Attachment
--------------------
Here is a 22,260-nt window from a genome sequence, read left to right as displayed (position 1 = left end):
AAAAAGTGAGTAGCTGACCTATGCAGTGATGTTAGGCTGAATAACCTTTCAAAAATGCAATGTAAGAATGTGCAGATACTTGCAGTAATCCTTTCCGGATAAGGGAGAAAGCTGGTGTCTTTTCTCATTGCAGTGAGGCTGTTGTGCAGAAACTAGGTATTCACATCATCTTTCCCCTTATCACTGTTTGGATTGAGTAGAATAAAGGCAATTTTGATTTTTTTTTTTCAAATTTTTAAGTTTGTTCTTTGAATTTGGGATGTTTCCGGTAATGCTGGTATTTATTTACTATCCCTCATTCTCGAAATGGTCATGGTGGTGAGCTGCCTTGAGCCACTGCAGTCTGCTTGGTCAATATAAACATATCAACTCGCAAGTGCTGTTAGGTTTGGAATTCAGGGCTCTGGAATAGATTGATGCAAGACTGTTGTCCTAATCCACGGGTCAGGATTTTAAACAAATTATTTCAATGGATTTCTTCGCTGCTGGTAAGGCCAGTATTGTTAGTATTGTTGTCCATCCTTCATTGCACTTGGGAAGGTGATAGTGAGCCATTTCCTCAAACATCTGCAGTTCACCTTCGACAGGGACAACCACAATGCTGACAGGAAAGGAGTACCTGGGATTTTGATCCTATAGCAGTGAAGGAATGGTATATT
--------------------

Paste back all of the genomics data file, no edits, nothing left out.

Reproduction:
Here is a 22,260-nt window from a genome sequence, read left to right as displayed (position 1 = left end):
AAAAAGTGAGTAGCTGACCTATGCAGTGATGTTAGGCTGAATAACCTTTCAAAAATGCAATGTAAGAATGTGCAGATACTTGCAGTAATCCTTTCCGGATAAGGGAGAAAGCTGGTGTCTTTTCTCATTGCAGTGAGGCTGTTGTGCAGAAACTAGGTATTCACATCATCTTTCCCCTTATCACTGTTTGGATTGAGTAGAATAAAGGCAATTTTGATTTTTTTTTTTCAAATTTTTAAGTTTGTTCTTTGAATTTGGGATGTTTCCGGTAATGCTGGTATTTATTTACTATCCCTCATTCTCGAAATGGTCATGGTGGTGAGCTGCCTTGAGCCACTGCAGTCTGCTTGGTCAATATAAACATATCAACTCGCAAGTGCTGTTAGGTTTGGAATTCAGGGCTCTGGAATAGATTGATGCAAGACTGTTGTCCTAATCCACGGGTCAGGATTTTAAACAAATTATTTCAATGGATTTCTTCGCTGCTGGTAAGGCCAGTATTGTTAGTATTGTTGTCCATCCTTCATTGCACTTGGGAAGGTGATAGTGAGCCATTTCCTCAAACATCTGCAGTTCACCTTCGACAGGGACAACCACAATGCTGACAGGAAAGGAGTACCTGGGATTTTGATCCTATAGCAGTGAAGGAATGGTATATT